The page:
basic law of the land. (e.g. the CHA-CHA of Ramos, the CONCORD of Estrada). If that is not any indication of political wizardry, then every Filipino should worry about a political culture that has gone awry. Charter Change has been a regular feature in every political season, habitually revered by the political majority more than the exigency to attend to basic services. In Philippine history, changing the constitution only happened in extreme situations: first, in 1973 during the extreme power of Marcos, second in 1987 during the extreme euphoria of the yellow politics of Aquino. History tells that changing the Charter does not happen simply because of the deception surrounding signature campaigns or the maneuverings of a Speaker of the House. Other reasons for the thud of the MOA-AD were: the lack of popular consultation, the fear that the Bangsamoro Juridical Entity may simply be just another name for an Islamic State, the agenda of the Americans who wish to put up a military base in Mindanao, the untrustworthiness of a world-renowned corrupt government, among many others. Archbishop Orlando Quevedo, O.M.I., of Cotabato writes our cover story with his “Two Fundamental Postulates for Lasting Peace in Mindanao.” Interestingly, he gives a different perspective. Read on.

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Dr. Linda T. Tacorda, PhD. id you know that there was a time the Council of the Laity was not existing among the dicasteries of Vatican? Who started it? When? How?

D

A short history recall Due to the renewal brought about by Vatican Council II in the 60s, there was a revamp of the entire office structures in the Holy See. The reform of the Roman curia was implementing the Apostolic constitution Regimini Ecclesiae universae dated 15 August 1967. Among the new dicasteries created was the Pontifical Council for the Laity (PCL)1. (Actually this PCL originated from a proposal formulated in par. 26 of Vatican Council II decree titled Apostolicam actuositatem on the apostolate of the laity. Its birth was made official by Pope Paul VI with his motu propio titled Catholicam Christi Ecclesiam (6 January 1967). At the end of the experimental five years, the Pope declared: No one can fail to see that the Laity Council is destined to have a privileged place within the Church.2 Ten years later, on 10 December 1976 with another motu proprio titled Apostolatus peragendi, Paul VI reformed it and included it among the permanent dicasteries of the Roman Curia. Today, its basic competence and structure are defined in the context of the Apostolic Constitution Pastor Bonus on the Roman Curia, of 28 June 1988.3 The same document tells us that within the secretariat, there are sections whose tasks concern, respectively: International movements and associations of the lay faithful; The vocation and mission of women in Church and society; and Youth ministry. Two-fold fruitful approach of John Paul II Pope John Paul II saw to it that a two-fold, indivisible and fruitful approach is basic to the PCL service. This is expressed, thus: “We have to realize that the laity can only be rightfully understood in the light of an ecclesiology of communion and mission and with reference to the concrete situations existing in the world.” So that the role of PCL is to promote “the interrelationship of the apostolate of the laity with that of the Hierarchy: two forces which it is impossible, in the constitution of the Church, to imagine divergent”.4 Also, the PCL must help bring about a “current” within the “living organism” of the Church through which the head and the members will be closely united in the same love for Christ the Savior, where the children’s concerns will be known to the Father and shared by him while the Father’s words will be heard by all its children, understood and put into practice.5 The PCL and the Sangguniang Laiko ng Pilipinas What is the connection between the international Pontifical Council for the Laity to Catholic Bishops Conference of the Philippines’ (CBCP) Sangguniang Laiko ng Pilipinas? If PCL is to the Roman Curia, Laiko is to CBCP. The constituent sections corresponding to areas or tasks concern coordinat-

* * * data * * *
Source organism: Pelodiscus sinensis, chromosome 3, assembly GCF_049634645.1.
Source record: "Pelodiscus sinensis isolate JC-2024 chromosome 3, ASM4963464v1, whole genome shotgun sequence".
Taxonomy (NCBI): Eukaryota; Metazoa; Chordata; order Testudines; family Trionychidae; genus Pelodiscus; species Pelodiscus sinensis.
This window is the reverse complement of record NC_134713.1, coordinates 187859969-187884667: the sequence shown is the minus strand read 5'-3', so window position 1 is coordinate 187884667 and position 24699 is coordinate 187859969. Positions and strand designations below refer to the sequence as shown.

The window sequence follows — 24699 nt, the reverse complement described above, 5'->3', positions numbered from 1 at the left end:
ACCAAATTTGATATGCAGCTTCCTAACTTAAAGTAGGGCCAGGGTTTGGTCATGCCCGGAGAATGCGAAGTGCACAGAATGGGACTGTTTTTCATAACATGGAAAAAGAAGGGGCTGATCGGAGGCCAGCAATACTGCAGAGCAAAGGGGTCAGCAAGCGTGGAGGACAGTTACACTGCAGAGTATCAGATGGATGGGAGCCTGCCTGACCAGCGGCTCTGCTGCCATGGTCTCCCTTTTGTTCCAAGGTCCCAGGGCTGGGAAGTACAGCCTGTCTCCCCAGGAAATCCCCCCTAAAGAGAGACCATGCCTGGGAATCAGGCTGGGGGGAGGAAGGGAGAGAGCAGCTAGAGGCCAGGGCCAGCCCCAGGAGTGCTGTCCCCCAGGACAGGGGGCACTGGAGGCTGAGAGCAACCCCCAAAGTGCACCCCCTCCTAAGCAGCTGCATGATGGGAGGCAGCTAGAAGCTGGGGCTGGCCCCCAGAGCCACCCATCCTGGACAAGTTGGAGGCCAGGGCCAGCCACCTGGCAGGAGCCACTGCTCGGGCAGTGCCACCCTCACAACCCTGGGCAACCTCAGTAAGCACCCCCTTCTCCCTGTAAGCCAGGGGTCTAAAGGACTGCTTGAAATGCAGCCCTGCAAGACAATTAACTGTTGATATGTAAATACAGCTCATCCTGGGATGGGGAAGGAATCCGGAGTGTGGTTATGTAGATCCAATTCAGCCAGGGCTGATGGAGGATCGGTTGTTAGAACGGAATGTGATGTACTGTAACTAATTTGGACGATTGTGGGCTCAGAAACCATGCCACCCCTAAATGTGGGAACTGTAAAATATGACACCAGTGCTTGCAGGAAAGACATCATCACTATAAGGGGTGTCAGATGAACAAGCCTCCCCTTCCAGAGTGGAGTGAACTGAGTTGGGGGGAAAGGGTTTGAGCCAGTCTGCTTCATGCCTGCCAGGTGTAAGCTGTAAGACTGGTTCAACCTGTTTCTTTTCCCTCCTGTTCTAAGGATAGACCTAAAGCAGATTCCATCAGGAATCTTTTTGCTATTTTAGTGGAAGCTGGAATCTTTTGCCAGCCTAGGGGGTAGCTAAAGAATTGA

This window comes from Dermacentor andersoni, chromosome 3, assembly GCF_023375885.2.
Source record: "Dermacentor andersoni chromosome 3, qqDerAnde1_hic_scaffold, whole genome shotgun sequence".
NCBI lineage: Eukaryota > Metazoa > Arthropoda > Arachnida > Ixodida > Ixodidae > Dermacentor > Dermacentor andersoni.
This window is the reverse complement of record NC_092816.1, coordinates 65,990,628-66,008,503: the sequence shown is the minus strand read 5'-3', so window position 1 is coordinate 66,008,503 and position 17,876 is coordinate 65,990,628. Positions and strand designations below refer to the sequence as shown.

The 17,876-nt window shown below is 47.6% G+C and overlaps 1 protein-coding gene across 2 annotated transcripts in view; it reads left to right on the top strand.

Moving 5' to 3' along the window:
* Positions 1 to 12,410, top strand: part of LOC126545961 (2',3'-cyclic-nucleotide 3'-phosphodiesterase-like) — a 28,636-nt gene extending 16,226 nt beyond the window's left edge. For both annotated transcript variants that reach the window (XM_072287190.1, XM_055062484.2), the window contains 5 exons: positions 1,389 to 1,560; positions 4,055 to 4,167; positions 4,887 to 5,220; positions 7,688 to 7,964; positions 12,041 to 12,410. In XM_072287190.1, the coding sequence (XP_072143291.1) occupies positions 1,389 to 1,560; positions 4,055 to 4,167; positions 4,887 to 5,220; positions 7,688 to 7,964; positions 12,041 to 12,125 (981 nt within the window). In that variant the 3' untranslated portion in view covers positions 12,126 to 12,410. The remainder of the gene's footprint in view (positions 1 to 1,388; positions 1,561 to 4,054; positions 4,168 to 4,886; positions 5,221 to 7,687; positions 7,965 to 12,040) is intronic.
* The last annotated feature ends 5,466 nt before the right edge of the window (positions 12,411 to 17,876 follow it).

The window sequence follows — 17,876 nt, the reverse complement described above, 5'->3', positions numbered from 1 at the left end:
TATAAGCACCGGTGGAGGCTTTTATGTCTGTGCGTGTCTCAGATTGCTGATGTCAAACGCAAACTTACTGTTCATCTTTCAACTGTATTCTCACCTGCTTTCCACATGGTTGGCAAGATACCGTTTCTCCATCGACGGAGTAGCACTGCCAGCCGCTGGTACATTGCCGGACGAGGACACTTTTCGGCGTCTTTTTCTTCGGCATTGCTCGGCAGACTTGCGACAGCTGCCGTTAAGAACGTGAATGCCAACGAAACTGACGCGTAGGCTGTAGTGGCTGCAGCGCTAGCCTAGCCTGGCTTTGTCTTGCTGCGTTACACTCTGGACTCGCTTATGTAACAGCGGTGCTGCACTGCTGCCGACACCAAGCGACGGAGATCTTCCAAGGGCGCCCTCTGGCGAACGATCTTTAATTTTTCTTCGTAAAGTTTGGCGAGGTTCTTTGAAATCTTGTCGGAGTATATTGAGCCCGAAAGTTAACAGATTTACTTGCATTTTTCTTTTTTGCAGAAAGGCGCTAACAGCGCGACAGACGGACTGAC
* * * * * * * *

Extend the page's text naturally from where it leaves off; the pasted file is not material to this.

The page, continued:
In observance of the National Laity Week, Septemb

Commitment of the
ing/networking with movements and associations of the lay faithful; youth ministry; women’s vocation and mission of the PCL is true to the local Episcopal Conference. CBCP has added a component focused on family and life ministry. However, the observation is while the different ministries are well clustered under the Department for Lay Formation, CBCP has not provided or assigned at least a rotating coordinator or teams to monitor if not encourage collective effort and support besides common direction. Commitment of LAIKO in Public Life6 What is right with our nation? I thought this kind of question can provoke curiosity rather than the usual one: “What is wrong with our country? “If we dare ask, What is right with our nation? And also ask, Has LAIKO contributed to its betterment somehow? What then are the lay faithful’s role in a changing world, in issues that affect us in the Local Church and in society in general? Realities like: a) the increasing jobless population; b) the increasing incidence of natural disasters; c) the inroads of technology and instant communication; d) the world energy crisis; e) the migration of overseas workers affecting family life; f) the political governance tainted with corruption; g) the dearth of formed lay leaders for wholesome collaboration with the parish priest/s in the community, etc. Biennial conventions Every two years, LAIKO organizes a national assembly of Laiko leader-representatives of its affiliate members. Either they are from the national lay organizations, movements or private associations of lay faithful, or Diocesan Councils of Laity. We revisit the themes, with resolutions and action plans resulting therefrom. The trajectory of resolutions begs for an honest assessment as well as recaptures the intense desire to effect needed changes. The themes chosen are from the current topics - issues affecting the people, the society, the government, which